Gujarat mechanic, with help from NID alumnus, designs AC sofa

PTI
Published Jul 27, 2015, 5:04 pm IST
Updated Mar 28, 2019, 10:01 am IST
The air-flow will come out from the hand-rest part of the sofa
The air-flow will come out from the hand-rest part of the sofa (Representational Image)
 The air-flow will come out from the hand-rest part of the sofa (Representational Image)

Ahmedabad: A repairman from Gujarat has successfully designed 'an AC sofa' which can be used even at outdoor events and consumes less electricity than the tower air-conditioners. Gandhinagar resident Dashrath Patel, who repairs ACs, came up with the idea some years ago. He was helped by the National Institute of Design in developing the product. "I first thought of installing air-conditioner in a sofa in 2008 and started working on it. But the first sofa I made weighed around 175 kg, which was way too heavy," SAID Patel

"Then I heard of 'Design Clinic Scheme' of MSME ministry and I approached them. They provided me a designer who modified the design and changed the material, reducing the weight to 35 kgs," Patel said. The design clinic scheme of the Ministry of Micro, Small and Medium Enterprises is being run in collaboration with NID since 2010, said Kumarpal Parmar, Project Executive at the institute.

 

It was Ankit Vyas, an NID alumnus, who helped Patel make his innovation lighter and affordable. Patel said he will launch the sofa in the market with a price tag of Rs 1-1.25 lakh. Vyas, who runs a design studio here, said, "It works   like a split AC with a unit inside the sofa linked by pipe to   an outer unit. The air-flow will come out from the hand-rest part of the sofa." "It will simply work like a house AC. You can increase   or decrease the temperature with a remote control, and it can   also run on fan-mode," Vyas added.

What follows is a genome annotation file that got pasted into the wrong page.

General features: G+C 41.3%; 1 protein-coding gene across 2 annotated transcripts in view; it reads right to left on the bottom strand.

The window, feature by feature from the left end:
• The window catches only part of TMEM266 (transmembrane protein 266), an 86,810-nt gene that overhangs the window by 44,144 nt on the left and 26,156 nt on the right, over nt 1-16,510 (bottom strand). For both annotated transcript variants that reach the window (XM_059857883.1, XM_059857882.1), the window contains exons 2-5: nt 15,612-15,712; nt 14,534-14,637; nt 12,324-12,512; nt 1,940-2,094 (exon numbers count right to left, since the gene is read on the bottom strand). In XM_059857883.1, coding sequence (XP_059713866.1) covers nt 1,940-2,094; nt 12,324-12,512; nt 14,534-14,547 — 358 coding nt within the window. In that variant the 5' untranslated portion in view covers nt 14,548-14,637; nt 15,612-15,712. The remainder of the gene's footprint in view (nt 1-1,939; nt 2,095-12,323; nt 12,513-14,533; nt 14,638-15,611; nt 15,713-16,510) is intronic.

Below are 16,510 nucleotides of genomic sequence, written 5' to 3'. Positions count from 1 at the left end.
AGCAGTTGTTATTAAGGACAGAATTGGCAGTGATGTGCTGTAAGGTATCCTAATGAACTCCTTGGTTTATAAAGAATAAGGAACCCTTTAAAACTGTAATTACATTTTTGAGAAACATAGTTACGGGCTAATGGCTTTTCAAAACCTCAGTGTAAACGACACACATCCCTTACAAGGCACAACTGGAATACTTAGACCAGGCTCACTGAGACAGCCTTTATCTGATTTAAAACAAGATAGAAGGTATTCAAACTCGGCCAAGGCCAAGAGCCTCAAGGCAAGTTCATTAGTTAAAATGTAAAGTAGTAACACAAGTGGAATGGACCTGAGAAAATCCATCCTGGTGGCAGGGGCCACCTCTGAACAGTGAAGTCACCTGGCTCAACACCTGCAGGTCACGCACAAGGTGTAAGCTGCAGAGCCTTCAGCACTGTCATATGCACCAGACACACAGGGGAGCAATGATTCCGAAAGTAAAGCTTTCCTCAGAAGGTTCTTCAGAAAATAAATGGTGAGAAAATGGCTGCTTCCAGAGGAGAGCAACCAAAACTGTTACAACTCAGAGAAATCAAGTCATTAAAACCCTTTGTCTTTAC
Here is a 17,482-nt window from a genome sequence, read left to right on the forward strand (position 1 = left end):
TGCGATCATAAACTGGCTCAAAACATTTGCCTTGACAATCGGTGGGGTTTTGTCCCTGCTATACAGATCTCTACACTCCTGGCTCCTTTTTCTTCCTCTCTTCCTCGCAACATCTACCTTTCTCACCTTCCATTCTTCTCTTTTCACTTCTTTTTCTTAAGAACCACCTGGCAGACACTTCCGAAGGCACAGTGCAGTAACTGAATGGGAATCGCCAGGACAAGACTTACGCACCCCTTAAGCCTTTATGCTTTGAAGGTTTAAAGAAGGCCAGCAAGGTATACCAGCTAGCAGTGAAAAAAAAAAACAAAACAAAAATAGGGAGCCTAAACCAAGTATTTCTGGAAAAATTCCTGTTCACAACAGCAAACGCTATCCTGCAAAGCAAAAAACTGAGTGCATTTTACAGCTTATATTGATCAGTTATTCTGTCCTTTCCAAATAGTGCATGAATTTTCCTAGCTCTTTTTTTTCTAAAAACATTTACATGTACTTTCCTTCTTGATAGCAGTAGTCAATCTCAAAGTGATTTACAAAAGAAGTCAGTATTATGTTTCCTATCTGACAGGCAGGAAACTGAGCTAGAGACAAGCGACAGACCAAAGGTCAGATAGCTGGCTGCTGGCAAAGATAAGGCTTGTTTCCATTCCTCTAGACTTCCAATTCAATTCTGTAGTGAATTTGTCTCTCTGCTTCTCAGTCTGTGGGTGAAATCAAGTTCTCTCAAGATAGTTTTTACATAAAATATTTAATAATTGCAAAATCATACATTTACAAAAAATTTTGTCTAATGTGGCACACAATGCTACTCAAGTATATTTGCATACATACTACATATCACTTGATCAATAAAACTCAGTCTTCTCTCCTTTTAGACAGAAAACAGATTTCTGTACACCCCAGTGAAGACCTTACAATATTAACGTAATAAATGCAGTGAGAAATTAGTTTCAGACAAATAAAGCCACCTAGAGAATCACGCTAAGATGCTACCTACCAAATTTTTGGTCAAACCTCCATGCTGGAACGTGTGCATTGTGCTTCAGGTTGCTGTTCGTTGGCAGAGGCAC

"The earlier model was of wood. All parts, including the hose pipe of the AC were wooden which made it heavy. I replaced wood with glass fibre. For pipe I used PVC," Vyas said. Asked whether it will be affordable for common people,  Vyas said the product was rather targeted at businesses such   as event management and hotels.   "It will be used by event management firms or the terrace restaurants," Vyas said. "At political or religious gatherings, tower ACs are used which consume a lot of electricity. AC sofas consume 10   per cent less power," Vyas said, adding, even for hotels   installing AC sofas would make more sense than using tower ACs.  

According to Parmar, under the MSME's scheme 60 per cent of the expenses of designing are borne by the ministry   and it gives the balance to the product innovator in the form  of a grant.            

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